Other codes are 500s, of course, are sort of the nasty one out there and when you get a lot of 500s, I’ll talk about it in a little bit here why that can be a problem. 503 is the right one to return, Service Unavailable, for when you’re doing website maintenance. So, if the site is down and you know it’s down because you’re doing stuff and updating it, and maybe you’re pushing out a new release or something, issuing a 503 response is the right thing to do because that lets the crawlers know, hey, this isn’t here, but it’s telling me to come back. It’s unavailable right now. You can even put a revisit after time in there and tell it when you want it to come back. So, 503 is a good practice.

Five hundreds, as I said, they’re the nasty ones. You hear these referred to as 5XX a lot, and these are where basically something is broken. The database is broken or the page just isn’t responding at all. There’s nothing there, but a complete error. If there are hundreds of these, thousands of these, maybe it wouldn’t be a big deal. If there are 10,000 of these, hundreds of thousands of these, maybe it would be a big deal. This is where the threshold is really sort of up to you as an SEO to decide if it’s an issue or not. On small sites it probably is never going to be too much of an issue except that if most of your sites are returning a 500, say, you have 100 pages and 50% are returning a 500 at some point in time, I would be concerned and obviously want to escalate that.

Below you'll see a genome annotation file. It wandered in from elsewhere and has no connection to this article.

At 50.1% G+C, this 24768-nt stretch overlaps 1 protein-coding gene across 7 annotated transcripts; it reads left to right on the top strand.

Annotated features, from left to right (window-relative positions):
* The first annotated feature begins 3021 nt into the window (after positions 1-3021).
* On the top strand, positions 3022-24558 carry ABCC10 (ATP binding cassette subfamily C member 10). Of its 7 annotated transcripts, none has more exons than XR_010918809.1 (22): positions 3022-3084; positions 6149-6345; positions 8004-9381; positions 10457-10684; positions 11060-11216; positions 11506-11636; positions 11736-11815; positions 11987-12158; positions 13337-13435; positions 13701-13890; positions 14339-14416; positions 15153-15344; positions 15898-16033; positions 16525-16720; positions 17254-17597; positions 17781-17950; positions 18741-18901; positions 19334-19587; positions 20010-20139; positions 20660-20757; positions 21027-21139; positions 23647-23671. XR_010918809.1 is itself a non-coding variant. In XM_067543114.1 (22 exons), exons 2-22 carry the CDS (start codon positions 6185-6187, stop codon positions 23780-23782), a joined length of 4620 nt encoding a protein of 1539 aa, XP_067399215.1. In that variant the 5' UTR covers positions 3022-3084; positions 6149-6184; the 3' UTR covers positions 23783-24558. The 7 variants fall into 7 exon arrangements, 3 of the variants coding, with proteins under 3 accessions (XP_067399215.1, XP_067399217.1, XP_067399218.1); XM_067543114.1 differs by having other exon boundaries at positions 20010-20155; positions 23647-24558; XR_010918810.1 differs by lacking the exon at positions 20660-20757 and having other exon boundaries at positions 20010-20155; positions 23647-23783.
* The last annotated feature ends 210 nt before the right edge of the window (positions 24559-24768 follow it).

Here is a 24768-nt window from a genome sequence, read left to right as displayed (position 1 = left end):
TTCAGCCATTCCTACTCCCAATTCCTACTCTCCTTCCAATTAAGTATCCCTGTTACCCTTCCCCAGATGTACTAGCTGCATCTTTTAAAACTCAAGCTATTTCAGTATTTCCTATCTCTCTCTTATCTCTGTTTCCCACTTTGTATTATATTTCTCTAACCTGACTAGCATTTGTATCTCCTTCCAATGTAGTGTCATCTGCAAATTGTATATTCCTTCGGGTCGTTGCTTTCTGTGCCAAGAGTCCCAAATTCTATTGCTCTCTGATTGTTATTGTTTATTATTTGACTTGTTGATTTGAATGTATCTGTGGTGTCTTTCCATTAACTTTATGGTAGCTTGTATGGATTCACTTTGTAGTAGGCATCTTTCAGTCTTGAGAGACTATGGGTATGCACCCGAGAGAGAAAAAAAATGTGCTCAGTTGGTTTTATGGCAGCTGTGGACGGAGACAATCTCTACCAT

If you’re a site with 100,000 pages and 1,000 of those at any given time are returning a 500, it’s something you’d want to look into, but maybe not escalate. If it’s higher than that or all of a sudden you’re seeing them spike and you’re seeing 10%, 20%, and up of pages on your site spike, especially for large sites, complex sites, that can be a problem and that’s where you’re going to want to look into in some detail what’s happening. We’ve seen where a lot of 500s are being returned to servers that it’s caused problems where pages start falling out of the index, pages aren’t crawled as frequently or sometimes they’re not crawled again for a very long time until they’re spurred to crawl again, so this can be actually a big problem.

404s, not so much in this way although if a server is incorrectly returning a 404 for a page that’s actually a 200, that could be a huge problem and so we’ve seen that where a large site is indexed fine and crawled regularly, but it’s returning the wrong status code for the page, and those pages start to fall out of the index and they don’t get crawled again in rankings and traffic starts to tank.

So, the key here is just to look at your site, figure out your own barometer for the health of the site and then use those as your thresholds to say, hey, is this out of the ordinary, what kind of a percentage of the total pages are these errors that I’m seeing and really, especially, looking for the 500 errors. Those are some good tips for you to check out. We’ve written more about this on the blog, so check that out and I’d love to hear from you in the comments with any questions or experiences of your own. Thank you so much and see you next time. SEO safe.

  • Adam Audette
    Adam Audette is the Chief Knowledge Officer of RKG.